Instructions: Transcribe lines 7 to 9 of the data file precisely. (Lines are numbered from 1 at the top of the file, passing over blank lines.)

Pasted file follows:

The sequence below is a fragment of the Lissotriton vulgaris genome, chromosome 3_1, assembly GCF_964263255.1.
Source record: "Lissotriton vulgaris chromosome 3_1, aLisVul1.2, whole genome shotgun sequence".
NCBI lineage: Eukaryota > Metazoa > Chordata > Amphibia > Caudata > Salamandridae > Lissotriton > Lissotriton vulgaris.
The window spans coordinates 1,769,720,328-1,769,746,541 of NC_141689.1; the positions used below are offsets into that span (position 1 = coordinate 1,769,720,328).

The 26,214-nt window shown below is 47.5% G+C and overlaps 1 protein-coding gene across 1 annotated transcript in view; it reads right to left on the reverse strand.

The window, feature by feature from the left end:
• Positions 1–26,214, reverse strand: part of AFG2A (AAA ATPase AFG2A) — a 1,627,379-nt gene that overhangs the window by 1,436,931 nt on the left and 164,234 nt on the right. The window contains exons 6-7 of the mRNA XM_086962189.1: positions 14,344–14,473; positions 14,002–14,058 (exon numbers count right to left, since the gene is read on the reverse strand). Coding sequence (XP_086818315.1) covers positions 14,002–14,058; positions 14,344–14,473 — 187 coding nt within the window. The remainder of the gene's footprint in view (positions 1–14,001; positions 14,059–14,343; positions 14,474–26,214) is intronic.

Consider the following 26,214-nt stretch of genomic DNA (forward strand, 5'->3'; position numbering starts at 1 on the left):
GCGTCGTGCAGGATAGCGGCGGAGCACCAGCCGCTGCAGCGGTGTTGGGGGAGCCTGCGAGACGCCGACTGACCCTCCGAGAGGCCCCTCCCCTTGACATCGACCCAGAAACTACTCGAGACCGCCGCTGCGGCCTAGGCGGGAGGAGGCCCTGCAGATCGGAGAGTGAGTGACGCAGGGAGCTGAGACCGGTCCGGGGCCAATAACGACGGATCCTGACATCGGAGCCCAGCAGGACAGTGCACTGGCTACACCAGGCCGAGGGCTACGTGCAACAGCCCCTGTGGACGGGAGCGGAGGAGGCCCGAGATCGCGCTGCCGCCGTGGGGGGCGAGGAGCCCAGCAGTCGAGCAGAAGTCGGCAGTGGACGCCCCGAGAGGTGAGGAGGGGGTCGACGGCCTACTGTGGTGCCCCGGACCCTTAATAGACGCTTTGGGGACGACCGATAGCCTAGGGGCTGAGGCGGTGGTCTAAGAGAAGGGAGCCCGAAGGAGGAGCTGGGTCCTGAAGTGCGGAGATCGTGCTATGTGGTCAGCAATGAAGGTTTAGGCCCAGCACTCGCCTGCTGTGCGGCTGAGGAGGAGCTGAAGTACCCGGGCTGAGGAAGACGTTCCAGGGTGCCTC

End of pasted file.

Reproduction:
• Positions 1–26,214, reverse strand: part of AFG2A (AAA ATPase AFG2A) — a 1,627,379-nt gene that overhangs the window by 1,436,931 nt on the left and 164,234 nt on the right. The window contains exons 6-7 of the mRNA XM_086962189.1: positions 14,344–14,473; positions 14,002–14,058 (exon numbers count right to left, since the gene is read on the reverse strand). Coding sequence (XP_086818315.1) covers positions 14,002–14,058; positions 14,344–14,473 — 187 coding nt within the window. The remainder of the gene's footprint in view (positions 1–14,001; positions 14,059–14,343; positions 14,474–26,214) is intronic.

Consider the following 26,214-nt stretch of genomic DNA (forward strand, 5'->3'; position numbering starts at 1 on the left):
GCGTCGTGCAGGATAGCGGCGGAGCACCAGCCGCTGCAGCGGTGTTGGGGGAGCCTGCGAGACGCCGACTGACCCTCCGAGAGGCCCCTCCCCTTGACATCGACCCAGAAACTACTCGAGACCGCCGCTGCGGCCTAGGCGGGAGGAGGCCCTGCAGATCGGAGAGTGAGTGACGCAGGGAGCTGAGACCGGTCCGGGGCCAATAACGACGGATCCTGACATCGGAGCCCAGCAGGACAGTGCACTGGCTACACCAGGCCGAGGGCTACGTGCAACAGCCCCTGTGGACGGGAGCGGAGGAGGCCCGAGATCGCGCTGCCGCCGTGGGGGGCGAGGAGCCCAGCAGTCGAGCAGAAGTCGGCAGTGGACGCCCCGAGAGGTGAGGAGGGGGTCGACGGCCTACTGTGGTGCCCCGGACCCTTAATAGACGCTTTGGGGACGACCGATAGCCTAGGGGCTGAGGCGGTGGTCTAAGAGAAGGGAGCCCGAAGGAGGAGCTGGGTCCTGAAGTGCGGAGATCGTGCTATGTGGTCAGCAATGAAGGTTTAGGCCCAGCACTCGCCTGCTGTGCGGCTGAGGAGGAGCTGAAGTACCCGGGCTGAGGAAGACGTTCCAGGGTGCCTC